Blur: Britpop Stasis

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source: Parlophone

Interview Agiani Salima

Ten years had passed since Britrock royalty Blur released Think Thank, and 5 years since they decided to reunite. Damon Albarn, Graham Coxon, Alex James, and Dave Rowntree aren’t about to release an album soon though, but not for the lack of trying, there are 2 singles coming out soon in July after all. Still, having had toured recently, it seems like the quartet found more comfort in playing to a crowd of appreciative fans. The band recently played at Big Sound Festival in Indonesia, naturally our Indonesian counterparts managed to get Alex and Graham on the hot seat – both of whom regaled them with droll British wit and probably mortified them a bit with their revelation on the truth of the Britrock myth.

Hi Alex and Graham. How’s the tour so far?
Alex James Could I just say thank you very much for making us feel so welcomed. It’s taken us a very long time to get here and I don’t know why it’s taken so long.
Graham Coxon It’s because we walked. (Laughs) It took years and years and years…
A But it’s been an amazing couple of weeks touring in Asia, places where we’ve never been. I think we sort of do that this year, go to the places where we’ve never been and we’ve been really enjoying it, and loving playing together. And I don’t think I’ve ever enjoyed it quite so much. Cause it’s something that we really don’t sort of feel we have to do anymore. I think it sort of like right at the very beginning when we first started. We were just doing it because it’s good fun.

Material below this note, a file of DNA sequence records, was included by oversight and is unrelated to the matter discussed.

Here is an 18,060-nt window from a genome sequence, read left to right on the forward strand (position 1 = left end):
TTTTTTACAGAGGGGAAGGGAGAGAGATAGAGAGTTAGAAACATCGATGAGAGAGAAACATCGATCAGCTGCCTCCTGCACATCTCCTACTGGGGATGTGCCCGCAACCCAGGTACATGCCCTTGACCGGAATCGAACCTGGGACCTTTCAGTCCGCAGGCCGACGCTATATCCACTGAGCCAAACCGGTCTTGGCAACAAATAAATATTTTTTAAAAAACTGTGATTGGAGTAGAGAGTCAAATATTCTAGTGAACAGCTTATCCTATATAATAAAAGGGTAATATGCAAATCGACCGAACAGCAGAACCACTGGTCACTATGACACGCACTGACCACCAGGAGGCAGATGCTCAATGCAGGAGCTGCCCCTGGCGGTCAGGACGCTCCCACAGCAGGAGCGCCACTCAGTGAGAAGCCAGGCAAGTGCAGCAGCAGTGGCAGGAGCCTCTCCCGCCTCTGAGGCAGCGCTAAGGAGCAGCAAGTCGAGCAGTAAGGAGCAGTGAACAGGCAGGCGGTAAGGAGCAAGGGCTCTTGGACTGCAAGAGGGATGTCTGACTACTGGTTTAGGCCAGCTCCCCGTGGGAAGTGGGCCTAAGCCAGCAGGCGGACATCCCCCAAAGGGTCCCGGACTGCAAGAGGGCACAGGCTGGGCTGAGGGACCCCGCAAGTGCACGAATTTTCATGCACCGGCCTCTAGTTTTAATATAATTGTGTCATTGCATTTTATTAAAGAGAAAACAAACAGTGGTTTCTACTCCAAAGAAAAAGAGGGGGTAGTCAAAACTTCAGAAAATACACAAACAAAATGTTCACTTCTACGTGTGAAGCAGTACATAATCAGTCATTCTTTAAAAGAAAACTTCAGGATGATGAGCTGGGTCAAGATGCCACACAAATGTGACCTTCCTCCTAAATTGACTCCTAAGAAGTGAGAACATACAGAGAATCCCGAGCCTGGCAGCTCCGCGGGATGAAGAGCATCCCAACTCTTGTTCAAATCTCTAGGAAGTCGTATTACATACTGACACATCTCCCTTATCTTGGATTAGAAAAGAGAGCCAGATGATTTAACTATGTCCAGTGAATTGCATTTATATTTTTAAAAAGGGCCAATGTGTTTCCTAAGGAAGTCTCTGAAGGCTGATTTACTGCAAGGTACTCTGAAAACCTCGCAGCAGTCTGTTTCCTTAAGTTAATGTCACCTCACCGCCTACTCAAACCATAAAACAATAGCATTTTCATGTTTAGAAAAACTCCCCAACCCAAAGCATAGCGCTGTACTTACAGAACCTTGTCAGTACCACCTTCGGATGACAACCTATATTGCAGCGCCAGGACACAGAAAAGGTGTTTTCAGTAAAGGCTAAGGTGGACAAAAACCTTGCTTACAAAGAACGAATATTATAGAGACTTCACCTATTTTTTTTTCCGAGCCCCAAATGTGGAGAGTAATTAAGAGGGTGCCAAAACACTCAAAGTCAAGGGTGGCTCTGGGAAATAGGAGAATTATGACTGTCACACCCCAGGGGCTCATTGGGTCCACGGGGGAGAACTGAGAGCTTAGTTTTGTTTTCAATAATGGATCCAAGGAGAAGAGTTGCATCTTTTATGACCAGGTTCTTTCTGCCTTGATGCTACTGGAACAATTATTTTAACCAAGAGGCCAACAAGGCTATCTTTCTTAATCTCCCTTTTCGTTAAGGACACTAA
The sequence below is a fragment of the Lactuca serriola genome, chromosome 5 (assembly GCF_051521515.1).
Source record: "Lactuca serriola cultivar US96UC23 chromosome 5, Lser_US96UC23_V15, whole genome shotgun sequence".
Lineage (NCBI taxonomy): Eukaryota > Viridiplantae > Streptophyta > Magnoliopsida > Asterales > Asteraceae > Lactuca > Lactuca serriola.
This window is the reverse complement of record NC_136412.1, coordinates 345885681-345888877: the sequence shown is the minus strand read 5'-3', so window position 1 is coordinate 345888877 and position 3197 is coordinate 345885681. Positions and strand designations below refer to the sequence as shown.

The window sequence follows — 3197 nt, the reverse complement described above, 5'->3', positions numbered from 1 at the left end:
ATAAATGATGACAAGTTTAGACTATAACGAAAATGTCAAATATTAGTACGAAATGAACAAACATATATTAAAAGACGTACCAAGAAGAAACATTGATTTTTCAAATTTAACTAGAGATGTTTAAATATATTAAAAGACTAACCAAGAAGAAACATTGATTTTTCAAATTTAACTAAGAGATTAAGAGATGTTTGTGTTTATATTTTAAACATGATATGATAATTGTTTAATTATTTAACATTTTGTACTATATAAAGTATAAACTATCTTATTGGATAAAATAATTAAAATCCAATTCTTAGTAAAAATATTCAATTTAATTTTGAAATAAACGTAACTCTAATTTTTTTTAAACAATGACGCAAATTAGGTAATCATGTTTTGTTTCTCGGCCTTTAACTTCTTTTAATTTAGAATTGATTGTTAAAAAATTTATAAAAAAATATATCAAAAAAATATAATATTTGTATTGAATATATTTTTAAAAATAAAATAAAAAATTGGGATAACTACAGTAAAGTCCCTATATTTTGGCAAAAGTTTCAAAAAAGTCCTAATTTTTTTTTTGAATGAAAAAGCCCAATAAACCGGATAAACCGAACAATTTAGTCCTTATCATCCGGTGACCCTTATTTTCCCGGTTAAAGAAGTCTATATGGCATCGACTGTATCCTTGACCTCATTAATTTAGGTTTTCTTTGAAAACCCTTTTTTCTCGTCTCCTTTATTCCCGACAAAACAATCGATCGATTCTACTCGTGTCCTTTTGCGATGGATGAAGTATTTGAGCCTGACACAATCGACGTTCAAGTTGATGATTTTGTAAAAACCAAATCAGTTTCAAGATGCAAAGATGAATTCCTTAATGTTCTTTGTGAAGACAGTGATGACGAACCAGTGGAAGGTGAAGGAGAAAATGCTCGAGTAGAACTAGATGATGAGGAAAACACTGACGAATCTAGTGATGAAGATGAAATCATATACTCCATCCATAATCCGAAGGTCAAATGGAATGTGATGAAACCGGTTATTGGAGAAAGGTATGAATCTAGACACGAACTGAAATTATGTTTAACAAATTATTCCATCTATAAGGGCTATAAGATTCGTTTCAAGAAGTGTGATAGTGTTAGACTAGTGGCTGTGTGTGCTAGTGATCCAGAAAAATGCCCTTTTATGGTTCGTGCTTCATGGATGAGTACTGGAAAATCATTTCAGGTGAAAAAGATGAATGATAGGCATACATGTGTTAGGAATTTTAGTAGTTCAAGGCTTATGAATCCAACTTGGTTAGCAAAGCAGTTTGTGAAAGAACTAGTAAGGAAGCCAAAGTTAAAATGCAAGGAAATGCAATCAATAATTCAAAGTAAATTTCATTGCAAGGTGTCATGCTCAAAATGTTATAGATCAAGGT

You’ve experienced the ‘90s as well as the ‘00s as a musician. Based on what you’ve been through, which decade do you think is better to be in a band?
G I think the ‘90s were always a struggle…
A Really?
G Well, for me. It was strange in the ‘90s for me cause all the bands, there were a lot of rivalries, you know. And everybody was young and insecure, wanted their band to be the best. So everyone was saying, “Your band is rubbish and our band is the best.” So there were loads of arguments. But after that, during the ‘00s, I thought things relaxed. But I think right now actually is really, really nice.
A I think it’s really a difficult time for bands like Blur now. I think the climate has changed a lot and bands are getting like farms. The big farms are getting bigger and small farms are disappearing completely. And you know there isn’t really a culture of independent music anymore in Britain. Is there? Certainly not like it was…
G Well, not in the old sense of the word, no. But I mean there is the thing you could just do on your computer now. Instead of making a hundred of 7” singles and give them to your friends you can just put them online and people can access. I suppose it’s the equivalent. So in a way it’s easier and more convenient, but you don’t need the record label necessarily. You can make music at home easily. Sounds like rubbish but… the technology is getting so good. The digital technology is getting so good at analogue, of making things sound actually warm and nice.